Tuesday, September 30, 2008

Education 101

Paradigm shifting defininitions that have helped me understand the goals and processes of education.

Skills vs. Content

Memory vs. Overview

Skills: Proficiency, facility, or dexterity that is acquired or developed through training or experience; ability. Skills are tools needed in order to learn or grow in areas: phonics, ability to memorize, the mechanics of writing (how to hold a pencil, control the pencil, the shape of the letters), counting, math facts, grammar, etc. Skills are sorely overlooked in modern education and are becominig increasingly so.

For instance, phonics. Phonics is the skill of decoding the written word. Decoding has often been replaced with the whole-word method of learning to read. While some words are clearly words that need memorized vs. decoded such as was, you, etc. the majority of English words can easily be decoded given the proper tools. Skills are the baby steps (the grammar stage) of most areas of study. Without understanding the skills necessary to grammar (such as the definitions of the parts of speech and the ability to diagram) the study of a 2nd language becomes torment. Without basic math skills aglebra is laborious.

Content is "the substantive or meaningful part: “The brain is hungry not for method but for content, especially content which contains generalizations that are powerful, precise, and explicit” (Frederick Turner). Perhaps because the brain is hungry for content we find it easier to overlook skills. Content includes those areas of study such as history, literature, the Bible, the aquisition of a 2nd language. Apparently the government school system also believes that content includes sex education as well as other ideologies that are best kept within the context of home and church. While government schools take ground and liberty to introduce inapporpriate content to our progeny the church and family give it up. Not a win-win in my economy. But I digress.

Most skills allow us to truly enjoy the content of various subjects. If I have aquired skills in history, such as a memorized timeline and a solid understanding of geography, then my content gathering will be so much more enriched and enlivened. I will make connections between people and places. If I were to simply focus on content each history lesson would be a stand-alone story, not a rich narrative that allows the beauty and wonder of His narrative to unfold. I won't be able to fully appreciate the amazing complexities of serendipity in the world or have a good sense of the part that I play in it all. It's all decontextualized, whitewashed and dull.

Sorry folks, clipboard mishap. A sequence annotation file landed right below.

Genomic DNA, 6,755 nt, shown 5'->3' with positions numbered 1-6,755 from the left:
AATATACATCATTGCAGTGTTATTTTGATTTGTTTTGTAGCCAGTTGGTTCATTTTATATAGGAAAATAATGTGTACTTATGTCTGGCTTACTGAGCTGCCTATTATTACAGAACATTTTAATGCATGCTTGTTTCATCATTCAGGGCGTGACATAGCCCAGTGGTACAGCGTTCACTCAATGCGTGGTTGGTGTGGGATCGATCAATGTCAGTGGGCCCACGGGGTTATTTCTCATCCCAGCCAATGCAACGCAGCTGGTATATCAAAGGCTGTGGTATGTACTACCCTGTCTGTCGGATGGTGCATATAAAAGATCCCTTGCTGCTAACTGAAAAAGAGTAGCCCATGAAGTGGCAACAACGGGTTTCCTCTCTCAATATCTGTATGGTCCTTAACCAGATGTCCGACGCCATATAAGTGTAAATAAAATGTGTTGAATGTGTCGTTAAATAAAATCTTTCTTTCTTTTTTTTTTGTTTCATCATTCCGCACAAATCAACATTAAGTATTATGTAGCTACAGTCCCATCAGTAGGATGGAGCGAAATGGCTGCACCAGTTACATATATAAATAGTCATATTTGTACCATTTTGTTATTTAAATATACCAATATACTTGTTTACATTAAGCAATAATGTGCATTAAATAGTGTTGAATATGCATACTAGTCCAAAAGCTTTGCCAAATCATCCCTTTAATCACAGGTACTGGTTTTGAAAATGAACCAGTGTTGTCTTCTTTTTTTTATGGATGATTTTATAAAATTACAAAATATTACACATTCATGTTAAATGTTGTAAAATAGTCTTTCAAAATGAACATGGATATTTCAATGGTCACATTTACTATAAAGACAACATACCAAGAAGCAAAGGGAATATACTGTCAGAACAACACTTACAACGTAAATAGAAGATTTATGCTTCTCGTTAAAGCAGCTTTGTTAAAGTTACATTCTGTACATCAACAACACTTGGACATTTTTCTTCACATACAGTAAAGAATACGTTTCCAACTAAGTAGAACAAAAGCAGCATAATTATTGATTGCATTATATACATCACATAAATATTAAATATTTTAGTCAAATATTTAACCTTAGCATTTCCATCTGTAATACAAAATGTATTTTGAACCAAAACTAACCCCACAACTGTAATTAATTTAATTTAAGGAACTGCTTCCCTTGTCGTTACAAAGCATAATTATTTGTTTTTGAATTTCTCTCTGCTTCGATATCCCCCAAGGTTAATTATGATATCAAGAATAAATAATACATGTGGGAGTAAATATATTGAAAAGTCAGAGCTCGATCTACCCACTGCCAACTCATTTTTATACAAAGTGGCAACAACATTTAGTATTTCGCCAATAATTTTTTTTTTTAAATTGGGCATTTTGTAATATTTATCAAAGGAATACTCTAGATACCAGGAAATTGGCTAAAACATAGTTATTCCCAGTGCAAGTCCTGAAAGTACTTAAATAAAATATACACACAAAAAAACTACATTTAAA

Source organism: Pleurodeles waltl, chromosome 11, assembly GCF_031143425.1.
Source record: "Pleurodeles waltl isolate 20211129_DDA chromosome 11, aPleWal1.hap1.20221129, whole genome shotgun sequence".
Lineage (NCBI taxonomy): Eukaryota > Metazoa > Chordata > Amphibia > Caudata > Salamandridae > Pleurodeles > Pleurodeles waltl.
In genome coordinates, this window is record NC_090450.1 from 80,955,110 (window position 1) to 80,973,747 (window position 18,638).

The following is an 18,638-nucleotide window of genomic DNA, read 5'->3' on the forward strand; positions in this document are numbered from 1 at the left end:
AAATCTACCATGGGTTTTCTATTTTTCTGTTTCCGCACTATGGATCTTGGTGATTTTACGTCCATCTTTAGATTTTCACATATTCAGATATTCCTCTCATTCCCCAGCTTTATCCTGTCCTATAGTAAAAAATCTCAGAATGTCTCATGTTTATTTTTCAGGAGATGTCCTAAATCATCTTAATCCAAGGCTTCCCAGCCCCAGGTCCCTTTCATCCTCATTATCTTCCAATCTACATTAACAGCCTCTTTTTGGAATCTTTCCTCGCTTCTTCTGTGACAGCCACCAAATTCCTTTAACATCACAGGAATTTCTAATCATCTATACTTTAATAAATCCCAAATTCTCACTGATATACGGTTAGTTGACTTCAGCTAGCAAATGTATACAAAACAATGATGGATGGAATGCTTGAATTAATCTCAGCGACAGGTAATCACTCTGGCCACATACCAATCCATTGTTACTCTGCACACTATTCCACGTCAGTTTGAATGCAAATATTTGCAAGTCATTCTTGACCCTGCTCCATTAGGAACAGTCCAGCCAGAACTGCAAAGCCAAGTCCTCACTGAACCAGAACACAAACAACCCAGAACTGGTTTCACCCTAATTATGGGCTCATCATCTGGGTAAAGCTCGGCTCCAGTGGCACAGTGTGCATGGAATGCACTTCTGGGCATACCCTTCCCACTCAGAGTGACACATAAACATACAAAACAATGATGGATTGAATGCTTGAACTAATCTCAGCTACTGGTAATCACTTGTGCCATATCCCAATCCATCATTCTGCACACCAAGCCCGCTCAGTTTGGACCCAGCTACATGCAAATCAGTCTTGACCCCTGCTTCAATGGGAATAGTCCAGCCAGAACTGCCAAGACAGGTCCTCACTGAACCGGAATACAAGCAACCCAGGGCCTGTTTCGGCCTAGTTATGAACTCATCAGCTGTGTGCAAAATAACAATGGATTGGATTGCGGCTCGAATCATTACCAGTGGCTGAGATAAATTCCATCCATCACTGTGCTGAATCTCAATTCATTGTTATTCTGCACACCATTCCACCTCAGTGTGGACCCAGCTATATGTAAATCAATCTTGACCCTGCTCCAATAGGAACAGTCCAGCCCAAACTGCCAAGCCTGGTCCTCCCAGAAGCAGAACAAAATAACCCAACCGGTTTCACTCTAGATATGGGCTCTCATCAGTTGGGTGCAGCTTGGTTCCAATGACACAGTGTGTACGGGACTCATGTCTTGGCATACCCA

Secondly, Memorizatin vs. Overview

Memorization is the mental faculty of retaining and recalling past experience. How often and clearly memory work is overlooked in education. I am always astonished when we read the Little House books by Laura Ingalls Wilder. In The Long Winter I believe, she recounts a recitation her school gave for the community as a form of entertainment. The amount and skill of memory work that the students demonstrated was astonishing! Memory work is that which we know that we know. Think of the alphabet. Most of us have this memorized. If I were to state a letter you would immediatly have the shape and sound of it in your head, know how to use it at the beginning, middle and end of the word and feel comfortable explaining to others how to write it and sound it out. Barring any disability you will be able to do this your entire lifetime. That is because you have the alphabet memorized. You KNOW it. If I were to mention a concept found in freshman biology, however, we might have a vague understanding of it, be able to speculate about it a little bit, but for the majority of us, that's about as far as we'll get. We've overviewed biology- we have some basic concpets, we are aware of what it is about, but we haven't memorized it. True memorization takes diligence and mnuemonic skills. It's hard work, that, like most skills, gets easier with time and practice.
Overview is a general survey or summary. Most global thinkers (as opposed to linear thinkers) are great at surveying (for more on that, check out Cynthia Tobias Ulrich's book, The Way They Learn). I'm a very global thinker- I get the big picture, look for the big picture, create the big picture. In fact, I generally need to know the big picture before any of the particulars make sense to me. Overview and big pictures are great, and often times needed, but they are simply part of the what education is about; overview without the particulars or details that are demanded of from memory work leaves our students with a shell of what their education could have been.

Sorting out the various areas that need skill building and content building, what needs memorized and what needs overviewed are skills in an of themselves. Again, the classical method of education does the best job of sorting it out and making clear sense of what is a monumental task; that is education.

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